The right to die

The results of the recent U.S. elections have thrown many Americans for a loop.  While we work to unpack a lot of feelings about a Trump presidency, I thought it might be better to talk about another result from last Tuesday.  Colorado became the sixth state to pass a bill that allows terminally ill patients to seek life-ending medication.  Supported by 65% of the constituency, the measure applies to individuals with 6 months to live or less who can self-administer the lethal dose.

The measure requires that people “make two oral requests, separated by at least fifteen days, and a valid written request to his or her attending physician.” It also requires that people be capable of taking the medication unassisted, and stipulates that patients can rescind a request for life-ending medication at any time during the process.

Oregon – along with Washington, Vermont, Montana, California, and most recently Colorado – has had an aid-in-dying measure since 1997.  Winner of a Grand Jury Prize at the 2011 Sundance Film Festival, How to Die in Oregon, an HBO documentary tells the stories of people impacted by this law.  To date, 1,327 prescriptions have been filled with 859 deaths.  The most commonly cited reasons for requesting the prescription include loss of autonomy, decreasing ability to participate in activities that made life enjoyable, and loss of dignity.

So-called aid-in-dying and Death with Dignity measures are highly controversial, perhaps due in part to Dr. Jack Kevorkian’s unabashed commitment to “physician-assisted suicide.”

Forms of assisted suicide are legal in the Netherlands, France, Germany, Switzerland, and Belgium.  While the laws in France, Germany, and Switzerland are more passive, the Netherlands and Belgium are anything but.  Passed in 2002, Belgium law allows doctors to prescribe life-ending drugs to individuals suffering “intractable and unbearable pain.”  This includes pain caused by mental illness.  The Economist produced a documentary about a 24-year-old Belgian woman on her journey to euthanasia due to severe and chronic depression.  In February 2014, Belgium became the first country to allow minors to request euthanasia with parental consent.  To qualify, children must give informed consent, be terminally ill, and beyond all hope of medical intervention.  The first case of physician-assisted suicide of a minor occurred earlier this year.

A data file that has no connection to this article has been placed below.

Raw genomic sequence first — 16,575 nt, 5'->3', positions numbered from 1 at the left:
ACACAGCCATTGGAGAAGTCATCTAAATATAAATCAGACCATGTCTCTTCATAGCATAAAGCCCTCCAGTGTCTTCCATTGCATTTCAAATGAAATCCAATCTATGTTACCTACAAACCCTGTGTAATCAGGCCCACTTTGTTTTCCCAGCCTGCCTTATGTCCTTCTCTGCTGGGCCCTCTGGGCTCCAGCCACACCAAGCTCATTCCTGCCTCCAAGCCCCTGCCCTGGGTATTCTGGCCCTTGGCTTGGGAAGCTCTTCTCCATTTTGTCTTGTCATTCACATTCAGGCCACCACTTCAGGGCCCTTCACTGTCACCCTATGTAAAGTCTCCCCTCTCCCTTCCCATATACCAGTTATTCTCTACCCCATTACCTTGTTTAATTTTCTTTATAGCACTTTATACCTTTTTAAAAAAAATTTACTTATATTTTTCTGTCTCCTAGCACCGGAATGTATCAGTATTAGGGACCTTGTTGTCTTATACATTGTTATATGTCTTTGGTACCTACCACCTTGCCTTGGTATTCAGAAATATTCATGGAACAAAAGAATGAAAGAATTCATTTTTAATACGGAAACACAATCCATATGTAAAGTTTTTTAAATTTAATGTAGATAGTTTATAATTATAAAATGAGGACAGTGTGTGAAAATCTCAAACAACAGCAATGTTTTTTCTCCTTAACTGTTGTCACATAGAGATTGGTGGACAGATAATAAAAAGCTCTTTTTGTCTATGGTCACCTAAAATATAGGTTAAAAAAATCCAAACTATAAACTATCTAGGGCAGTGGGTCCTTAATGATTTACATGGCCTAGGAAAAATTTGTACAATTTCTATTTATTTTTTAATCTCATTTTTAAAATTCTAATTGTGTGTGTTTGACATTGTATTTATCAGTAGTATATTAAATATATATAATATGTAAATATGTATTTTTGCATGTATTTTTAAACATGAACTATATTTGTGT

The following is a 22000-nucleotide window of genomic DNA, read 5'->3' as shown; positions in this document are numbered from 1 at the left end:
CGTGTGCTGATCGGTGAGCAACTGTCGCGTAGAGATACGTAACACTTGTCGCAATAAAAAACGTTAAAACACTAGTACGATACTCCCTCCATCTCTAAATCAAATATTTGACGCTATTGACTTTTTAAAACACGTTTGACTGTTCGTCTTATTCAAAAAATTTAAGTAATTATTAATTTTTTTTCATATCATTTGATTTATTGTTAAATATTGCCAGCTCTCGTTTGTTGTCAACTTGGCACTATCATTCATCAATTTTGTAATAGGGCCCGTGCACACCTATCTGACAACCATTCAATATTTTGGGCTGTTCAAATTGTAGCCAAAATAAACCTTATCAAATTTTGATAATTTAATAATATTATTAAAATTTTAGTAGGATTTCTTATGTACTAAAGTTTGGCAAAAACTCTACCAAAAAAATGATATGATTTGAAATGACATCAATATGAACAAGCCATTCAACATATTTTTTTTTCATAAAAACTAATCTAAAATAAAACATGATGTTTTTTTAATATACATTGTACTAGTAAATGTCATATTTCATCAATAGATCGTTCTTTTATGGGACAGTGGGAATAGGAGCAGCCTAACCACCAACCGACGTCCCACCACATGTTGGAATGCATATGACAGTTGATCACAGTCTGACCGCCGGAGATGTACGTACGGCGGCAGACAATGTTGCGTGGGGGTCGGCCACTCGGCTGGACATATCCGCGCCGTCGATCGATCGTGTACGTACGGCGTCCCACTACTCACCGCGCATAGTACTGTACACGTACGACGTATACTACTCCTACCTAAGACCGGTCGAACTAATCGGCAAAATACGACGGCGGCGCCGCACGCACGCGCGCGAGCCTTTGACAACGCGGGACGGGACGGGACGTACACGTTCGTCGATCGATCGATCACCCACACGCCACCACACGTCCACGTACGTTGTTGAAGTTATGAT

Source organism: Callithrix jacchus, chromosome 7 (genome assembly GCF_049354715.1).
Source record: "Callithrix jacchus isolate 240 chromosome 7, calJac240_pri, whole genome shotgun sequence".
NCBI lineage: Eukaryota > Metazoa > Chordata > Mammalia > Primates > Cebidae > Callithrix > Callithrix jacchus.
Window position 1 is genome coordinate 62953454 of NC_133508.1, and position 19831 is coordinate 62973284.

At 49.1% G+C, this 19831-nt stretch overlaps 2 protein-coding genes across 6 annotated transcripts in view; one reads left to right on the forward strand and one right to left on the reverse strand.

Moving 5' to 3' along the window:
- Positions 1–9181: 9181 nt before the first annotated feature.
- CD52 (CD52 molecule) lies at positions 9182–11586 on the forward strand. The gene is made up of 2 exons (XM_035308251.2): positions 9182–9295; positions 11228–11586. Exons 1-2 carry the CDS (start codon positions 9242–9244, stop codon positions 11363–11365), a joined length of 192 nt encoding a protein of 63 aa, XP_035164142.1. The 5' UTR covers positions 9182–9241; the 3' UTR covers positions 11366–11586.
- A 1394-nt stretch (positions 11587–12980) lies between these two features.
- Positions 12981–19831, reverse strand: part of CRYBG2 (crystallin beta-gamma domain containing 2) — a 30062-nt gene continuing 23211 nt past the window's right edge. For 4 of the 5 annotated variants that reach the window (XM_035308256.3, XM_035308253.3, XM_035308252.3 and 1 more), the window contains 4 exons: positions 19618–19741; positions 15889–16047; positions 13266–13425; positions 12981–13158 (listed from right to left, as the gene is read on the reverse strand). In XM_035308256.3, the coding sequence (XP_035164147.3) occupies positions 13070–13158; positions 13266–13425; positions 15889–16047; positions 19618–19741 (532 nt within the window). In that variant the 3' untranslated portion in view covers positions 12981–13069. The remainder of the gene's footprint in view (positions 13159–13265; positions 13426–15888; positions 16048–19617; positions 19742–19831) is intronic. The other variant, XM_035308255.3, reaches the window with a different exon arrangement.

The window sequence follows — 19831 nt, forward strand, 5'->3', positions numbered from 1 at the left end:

Of course, euthanasia is fraught with controversy.  The act alone conflicts with the ethical and professional codes of the medical profession:

A physician’s assistance in suicide can indeed be construed as helping the patient: helping in the sense of being an ally in the patient’s quest to fulfill personal goals, or helping by buttressing individual autonomy. However, there are also features of such action that can be qualified as harmful: harmful by sowing confusion in trainees about the conceptual core of traditional clinical methods, or harmful by eroding respect for absolute moral values such as “do not kill.”

Others argue that the Hippocratic Oath is irrelevant including its oft misquoted tenet: “First do no harm.”  In the case of physician-assisted suicide, isn’t harm avoided by allowing patients autonomy and freedom from painful, protracted deaths?  Patients with Amyotrophic lateral sclerosis (ALS), called Lou Gehrig’s disease, remain cognizant while the rest of their body shuts down.  Though progression differs from person-to-person, an individual with ALS can expect to lose mobility, use of hands and arms, the ability to chew and swallow, and finally the ability to breathe without assistance.

The vast majority of deaths in ALS are the result of respiratory failure, a process that progresses slowly over months. Medications can relieve discomfort, anxiety and fear caused by respiratory insufficiency.

Given this prognosis, it is plain to see why an increasing number of ALS patients in Oregon are seeking a death with dignity.  Do you think physician-assisted suicide has a place in public health discourse?

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